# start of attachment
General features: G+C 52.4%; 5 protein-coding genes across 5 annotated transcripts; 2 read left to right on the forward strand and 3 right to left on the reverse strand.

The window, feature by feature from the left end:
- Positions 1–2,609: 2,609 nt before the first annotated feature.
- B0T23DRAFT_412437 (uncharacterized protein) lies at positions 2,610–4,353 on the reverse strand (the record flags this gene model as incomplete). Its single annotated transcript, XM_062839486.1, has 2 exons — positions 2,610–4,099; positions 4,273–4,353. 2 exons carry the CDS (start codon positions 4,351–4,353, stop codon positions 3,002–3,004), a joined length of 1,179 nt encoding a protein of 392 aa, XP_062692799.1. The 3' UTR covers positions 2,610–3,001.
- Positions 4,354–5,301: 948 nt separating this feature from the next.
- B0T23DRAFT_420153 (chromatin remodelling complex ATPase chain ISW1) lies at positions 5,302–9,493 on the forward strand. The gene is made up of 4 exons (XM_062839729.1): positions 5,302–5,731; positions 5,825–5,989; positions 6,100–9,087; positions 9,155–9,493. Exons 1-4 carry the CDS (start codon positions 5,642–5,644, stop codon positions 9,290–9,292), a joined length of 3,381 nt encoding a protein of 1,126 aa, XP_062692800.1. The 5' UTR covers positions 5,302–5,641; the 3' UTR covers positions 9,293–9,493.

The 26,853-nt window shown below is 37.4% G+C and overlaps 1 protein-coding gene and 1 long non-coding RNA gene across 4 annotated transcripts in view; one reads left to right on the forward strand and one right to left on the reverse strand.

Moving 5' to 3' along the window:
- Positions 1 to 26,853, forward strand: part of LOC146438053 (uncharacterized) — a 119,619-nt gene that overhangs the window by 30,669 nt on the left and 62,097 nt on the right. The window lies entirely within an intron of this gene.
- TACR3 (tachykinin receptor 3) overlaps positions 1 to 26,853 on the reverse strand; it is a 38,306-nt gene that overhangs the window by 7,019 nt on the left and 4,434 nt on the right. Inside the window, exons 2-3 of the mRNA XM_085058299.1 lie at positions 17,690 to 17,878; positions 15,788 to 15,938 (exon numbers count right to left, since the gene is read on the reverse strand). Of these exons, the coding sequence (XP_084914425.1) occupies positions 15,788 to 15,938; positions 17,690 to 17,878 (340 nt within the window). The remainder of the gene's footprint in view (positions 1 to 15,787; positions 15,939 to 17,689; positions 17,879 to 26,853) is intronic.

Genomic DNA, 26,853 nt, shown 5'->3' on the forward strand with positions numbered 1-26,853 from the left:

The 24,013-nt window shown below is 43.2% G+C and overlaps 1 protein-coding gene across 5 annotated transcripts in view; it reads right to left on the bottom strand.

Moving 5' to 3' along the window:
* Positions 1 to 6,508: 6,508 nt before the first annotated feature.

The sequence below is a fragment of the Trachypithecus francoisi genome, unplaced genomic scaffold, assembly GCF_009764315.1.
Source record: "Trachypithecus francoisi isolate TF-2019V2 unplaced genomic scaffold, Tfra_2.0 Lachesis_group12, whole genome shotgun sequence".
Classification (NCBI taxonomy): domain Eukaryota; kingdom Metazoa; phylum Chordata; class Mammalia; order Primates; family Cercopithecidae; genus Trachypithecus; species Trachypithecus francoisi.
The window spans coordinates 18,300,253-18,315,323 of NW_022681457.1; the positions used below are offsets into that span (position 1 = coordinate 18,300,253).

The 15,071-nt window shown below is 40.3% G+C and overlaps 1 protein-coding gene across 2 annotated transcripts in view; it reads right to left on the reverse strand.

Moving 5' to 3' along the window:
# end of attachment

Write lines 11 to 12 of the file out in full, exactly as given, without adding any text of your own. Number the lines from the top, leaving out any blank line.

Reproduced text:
Genomic DNA, 26,853 nt, shown 5'->3' on the forward strand with positions numbered 1-26,853 from the left:

The 24,013-nt window shown below is 43.2% G+C and overlaps 1 protein-coding gene across 5 annotated transcripts in view; it reads right to left on the bottom strand.